Rick Mears Recalls Special Memories with Penske in the Indy 500

By Joey Barnes, Editor-in-Chief

INDIANAPOLIS – Rick Mears is arguably one of the greatest drivers at the Indianapolis 500 and for team owner Roger Penske.

The four-time Indianapolis 500 champion has enjoyed several special moments at the 2.5-mile oval, but aside from his victories, one of Mears’ favorite memories was his first pole.

The legendary driver jetted to the top of the pylon in 1979, the same year he won his first Indy 500, in a Penske PC-6. Recalling the joyous memory, Mears shared it with the media on Fast Friday.

“For me, my next special memory ranks right up there with the four wins is my first pole. When we sat on the pole here, that was the first pole I ever had, period, in a race car, in an IndyCar. So that jumps out for me as very strong. It was only our second year and it was still, ‘Rick who?’ And we were the last car in line waiting to qualify that had a shot at it. I think (Tom) Sneva was on the pole at the time and Foyt was just ahead of me getting ready to go out. (A.J.) Foyt went out to make his run and his first couple laps I think was quick enough to bump Tom.

“So the announcers were going crazy as he was making his runs. And I guess his third lap he lost a spark plug or something, dropped a cylinder and speed started tapering off and they go, ‘Oh, man, it’s all over. Sneva’s got it. Foyt can’t do it.’  I’m sitting there thinking ‘Wait a minute, guys. I haven’t gone yet.’

“I wasn’t sure at that time if we could or not. I knew we had a good car. The guys had given me a great car to run. It was a matter of going out and trying to put the four best laps in we could. One point in that run in particular I was still learning the limits and where everything was at. And I remember coming through (Turn) 3, I was trying to run wide open and coming through (Turn) 3 on I think the second lap, I started losing the front end right in the middle of the corner and the thing started widening out and I thought, “Oh, man, this is going to be close. I can either lift and make sure or leave it and hope.”

“So I decided to leave it. I even started leaning over in the car and bracing myself. I thought I was going to bounce off the fence off of (Turn) 3. We made it. We cleared if. I thought, ‘Whoa, that’s great.’  Right?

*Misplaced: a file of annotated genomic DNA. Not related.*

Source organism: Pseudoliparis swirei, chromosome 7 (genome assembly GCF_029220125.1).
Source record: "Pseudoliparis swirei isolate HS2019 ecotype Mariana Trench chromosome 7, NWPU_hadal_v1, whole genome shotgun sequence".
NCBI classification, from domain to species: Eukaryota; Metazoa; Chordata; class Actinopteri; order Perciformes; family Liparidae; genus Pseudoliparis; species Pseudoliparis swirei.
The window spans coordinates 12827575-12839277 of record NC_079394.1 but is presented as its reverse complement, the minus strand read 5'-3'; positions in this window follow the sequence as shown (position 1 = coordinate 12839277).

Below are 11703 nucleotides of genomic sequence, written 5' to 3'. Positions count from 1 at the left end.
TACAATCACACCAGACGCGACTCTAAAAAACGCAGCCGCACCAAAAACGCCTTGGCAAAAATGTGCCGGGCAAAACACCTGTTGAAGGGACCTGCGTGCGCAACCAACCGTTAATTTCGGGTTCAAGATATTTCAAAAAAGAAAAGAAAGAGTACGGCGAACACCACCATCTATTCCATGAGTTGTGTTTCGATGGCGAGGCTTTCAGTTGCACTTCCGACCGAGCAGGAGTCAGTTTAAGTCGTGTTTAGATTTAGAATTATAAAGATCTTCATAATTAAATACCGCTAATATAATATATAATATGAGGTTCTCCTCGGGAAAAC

“When I came around the next lap, I thought I was like this from it. We came around the next lap, going through 3, I was looking at my black mark, and I still had about six, eight inches left, so I had a lot more room out there than I thought. I was still finding the limits. But that run, when I came in and saw those smiles on all the guys’ faces, to me it was kind of payback for all the hard work they do, if we can go out and put the numbers on the board. That was what jumps out at me.”

Moments after reminiscing over the drama Mears encountered during qualifying in ’79, Penske egged him on to tell all about what happened during the Indy 500 the year before. A moment that Mears had difficulty seeing, literally.

“(In) ‘78, I remember I couldn’t see the first laps,” Mears continued. “I kind of forgot to buckle my helmet. I was trying to be calm and relaxed, and I didn’t want the pressure to get to me. I kind of laid back in the garage and waited and trying to stay relaxed. I was so relaxed I was late getting in the car. So then I had to hurry, and I got in a rush and I somehow screwed up my buckle on my helmet (and) didn’t get it done.

“First time we took the green, went into the corner, the window on the helmet started going up like this (indicating). So I’m stretching my neck trying to stay with it. Pretty soon I had to grab it with one hand, so I’m running the first few laps with one hand and holding my helmet down. And I hated to make that call in, you know. ‘Hey, guys, I forgot to buckle my helmet.’

“So I ran as many laps as I dared, and I thought, this is really dumb. So I made the call. Fortunately about the time I made the call, we got a yellow and we got to come in and it give us a little time to get it buckled and take off again.

“So that was exciting, also. That doesn’t quite rank with the pole, though.”

Image: Bret Kelley/INDYCAR

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Joey Barnes is the Founder of Motorsports Tribune. He has covered auto racing since 2013 that has spanned from Formula 1 to NASCAR, with coverage on IndyCar. Additionally, his work has appeared on Racer, IndyCar.com and Autoweek magazine. In 2017, he was recognized with an award in Spot News Writing by the National Motorsports Press Association.

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